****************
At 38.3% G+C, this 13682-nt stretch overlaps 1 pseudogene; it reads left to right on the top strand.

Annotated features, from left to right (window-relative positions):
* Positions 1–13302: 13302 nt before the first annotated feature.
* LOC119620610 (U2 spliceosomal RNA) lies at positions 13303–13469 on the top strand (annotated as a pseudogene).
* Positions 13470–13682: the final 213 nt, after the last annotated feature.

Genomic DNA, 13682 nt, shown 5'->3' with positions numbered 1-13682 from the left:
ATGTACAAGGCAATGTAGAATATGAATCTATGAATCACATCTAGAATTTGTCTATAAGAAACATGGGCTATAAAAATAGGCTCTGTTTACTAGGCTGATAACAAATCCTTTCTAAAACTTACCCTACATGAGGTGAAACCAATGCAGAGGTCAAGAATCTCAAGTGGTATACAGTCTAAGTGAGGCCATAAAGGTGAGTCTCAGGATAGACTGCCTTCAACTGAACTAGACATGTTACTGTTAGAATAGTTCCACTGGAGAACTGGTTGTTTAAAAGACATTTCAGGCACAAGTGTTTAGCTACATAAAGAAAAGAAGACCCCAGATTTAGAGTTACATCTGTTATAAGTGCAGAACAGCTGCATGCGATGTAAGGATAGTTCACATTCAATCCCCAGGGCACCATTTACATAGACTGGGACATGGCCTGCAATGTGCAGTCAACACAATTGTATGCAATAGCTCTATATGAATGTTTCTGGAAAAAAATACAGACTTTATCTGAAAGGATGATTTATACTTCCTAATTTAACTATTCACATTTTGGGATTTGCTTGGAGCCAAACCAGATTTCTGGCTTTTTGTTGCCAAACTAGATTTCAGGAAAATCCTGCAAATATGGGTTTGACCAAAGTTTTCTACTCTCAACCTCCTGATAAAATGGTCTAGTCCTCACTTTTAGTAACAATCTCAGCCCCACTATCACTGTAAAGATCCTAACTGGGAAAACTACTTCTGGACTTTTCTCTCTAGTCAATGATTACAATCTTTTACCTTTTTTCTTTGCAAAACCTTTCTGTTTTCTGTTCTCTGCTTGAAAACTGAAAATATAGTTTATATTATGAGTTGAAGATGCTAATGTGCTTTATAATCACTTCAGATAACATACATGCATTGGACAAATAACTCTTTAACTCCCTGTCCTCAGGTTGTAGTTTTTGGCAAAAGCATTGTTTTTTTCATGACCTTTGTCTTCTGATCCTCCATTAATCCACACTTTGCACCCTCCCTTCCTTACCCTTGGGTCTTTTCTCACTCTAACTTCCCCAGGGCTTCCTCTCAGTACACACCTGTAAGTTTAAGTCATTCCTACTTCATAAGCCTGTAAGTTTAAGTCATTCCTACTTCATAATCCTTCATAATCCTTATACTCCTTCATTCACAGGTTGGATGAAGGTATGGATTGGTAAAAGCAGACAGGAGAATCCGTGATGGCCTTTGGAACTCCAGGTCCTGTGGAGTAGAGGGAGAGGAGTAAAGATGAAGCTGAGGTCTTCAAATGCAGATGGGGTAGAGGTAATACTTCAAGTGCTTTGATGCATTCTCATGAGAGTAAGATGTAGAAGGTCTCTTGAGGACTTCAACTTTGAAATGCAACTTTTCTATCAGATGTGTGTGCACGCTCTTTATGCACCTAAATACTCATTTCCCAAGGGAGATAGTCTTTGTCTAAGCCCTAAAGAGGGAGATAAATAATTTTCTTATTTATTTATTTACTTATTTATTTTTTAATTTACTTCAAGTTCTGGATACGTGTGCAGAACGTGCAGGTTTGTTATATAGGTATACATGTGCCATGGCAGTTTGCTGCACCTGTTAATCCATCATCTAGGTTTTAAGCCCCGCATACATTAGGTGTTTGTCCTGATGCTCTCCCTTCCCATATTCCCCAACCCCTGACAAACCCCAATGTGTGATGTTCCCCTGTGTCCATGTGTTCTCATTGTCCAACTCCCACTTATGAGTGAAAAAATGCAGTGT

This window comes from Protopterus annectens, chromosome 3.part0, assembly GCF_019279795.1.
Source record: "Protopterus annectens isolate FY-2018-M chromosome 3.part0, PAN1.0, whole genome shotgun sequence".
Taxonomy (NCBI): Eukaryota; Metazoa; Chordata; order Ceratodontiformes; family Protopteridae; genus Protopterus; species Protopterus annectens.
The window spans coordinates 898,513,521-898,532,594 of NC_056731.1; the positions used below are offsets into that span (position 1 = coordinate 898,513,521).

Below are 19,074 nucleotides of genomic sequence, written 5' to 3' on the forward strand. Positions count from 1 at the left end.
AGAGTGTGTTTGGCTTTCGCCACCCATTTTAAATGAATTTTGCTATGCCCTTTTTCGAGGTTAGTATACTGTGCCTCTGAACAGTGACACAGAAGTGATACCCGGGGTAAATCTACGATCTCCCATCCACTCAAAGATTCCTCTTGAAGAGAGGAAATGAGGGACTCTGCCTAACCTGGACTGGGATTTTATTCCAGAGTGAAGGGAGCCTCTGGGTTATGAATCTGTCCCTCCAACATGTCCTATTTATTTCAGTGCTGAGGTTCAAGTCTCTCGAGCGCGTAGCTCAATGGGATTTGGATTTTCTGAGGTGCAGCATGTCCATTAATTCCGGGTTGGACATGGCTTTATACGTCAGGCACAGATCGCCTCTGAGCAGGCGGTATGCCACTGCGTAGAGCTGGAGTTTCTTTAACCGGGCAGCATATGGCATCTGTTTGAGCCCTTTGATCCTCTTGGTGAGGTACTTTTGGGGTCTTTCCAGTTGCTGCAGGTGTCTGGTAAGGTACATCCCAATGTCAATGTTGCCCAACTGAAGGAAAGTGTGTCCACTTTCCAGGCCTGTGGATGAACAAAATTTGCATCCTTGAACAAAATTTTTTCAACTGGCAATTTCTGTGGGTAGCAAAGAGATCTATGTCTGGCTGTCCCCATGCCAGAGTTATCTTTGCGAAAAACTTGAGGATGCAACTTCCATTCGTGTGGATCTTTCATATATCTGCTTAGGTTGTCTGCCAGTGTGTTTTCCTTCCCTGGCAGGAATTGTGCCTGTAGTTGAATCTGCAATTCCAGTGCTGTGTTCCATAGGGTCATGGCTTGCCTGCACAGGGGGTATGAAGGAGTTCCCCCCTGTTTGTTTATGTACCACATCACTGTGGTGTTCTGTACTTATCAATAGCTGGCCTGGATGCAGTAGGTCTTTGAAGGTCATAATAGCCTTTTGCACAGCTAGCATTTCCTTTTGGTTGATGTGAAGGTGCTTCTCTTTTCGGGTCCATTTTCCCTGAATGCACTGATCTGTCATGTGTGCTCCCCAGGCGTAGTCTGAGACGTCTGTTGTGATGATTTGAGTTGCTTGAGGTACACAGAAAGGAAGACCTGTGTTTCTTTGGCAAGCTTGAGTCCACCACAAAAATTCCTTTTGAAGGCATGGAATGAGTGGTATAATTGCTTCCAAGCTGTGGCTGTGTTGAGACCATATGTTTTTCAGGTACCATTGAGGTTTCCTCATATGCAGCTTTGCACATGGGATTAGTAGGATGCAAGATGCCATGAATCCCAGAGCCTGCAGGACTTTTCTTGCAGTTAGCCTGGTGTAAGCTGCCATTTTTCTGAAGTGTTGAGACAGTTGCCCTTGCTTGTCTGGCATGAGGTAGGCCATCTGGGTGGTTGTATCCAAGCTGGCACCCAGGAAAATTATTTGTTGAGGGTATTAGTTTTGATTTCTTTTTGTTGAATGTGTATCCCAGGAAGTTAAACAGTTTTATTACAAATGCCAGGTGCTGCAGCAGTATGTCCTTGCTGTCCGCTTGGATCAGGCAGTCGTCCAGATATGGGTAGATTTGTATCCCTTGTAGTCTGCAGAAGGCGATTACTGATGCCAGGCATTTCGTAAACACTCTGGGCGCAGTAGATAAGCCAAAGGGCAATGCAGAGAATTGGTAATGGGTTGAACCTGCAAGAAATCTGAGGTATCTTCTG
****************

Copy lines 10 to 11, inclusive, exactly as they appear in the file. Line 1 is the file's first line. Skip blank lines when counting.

Taxonomy (NCBI): Eukaryota; Metazoa; Chordata; order Ceratodontiformes; family Protopteridae; genus Protopterus; species Protopterus annectens.
The window spans coordinates 898,513,521-898,532,594 of NC_056731.1; the positions used below are offsets into that span (position 1 = coordinate 898,513,521).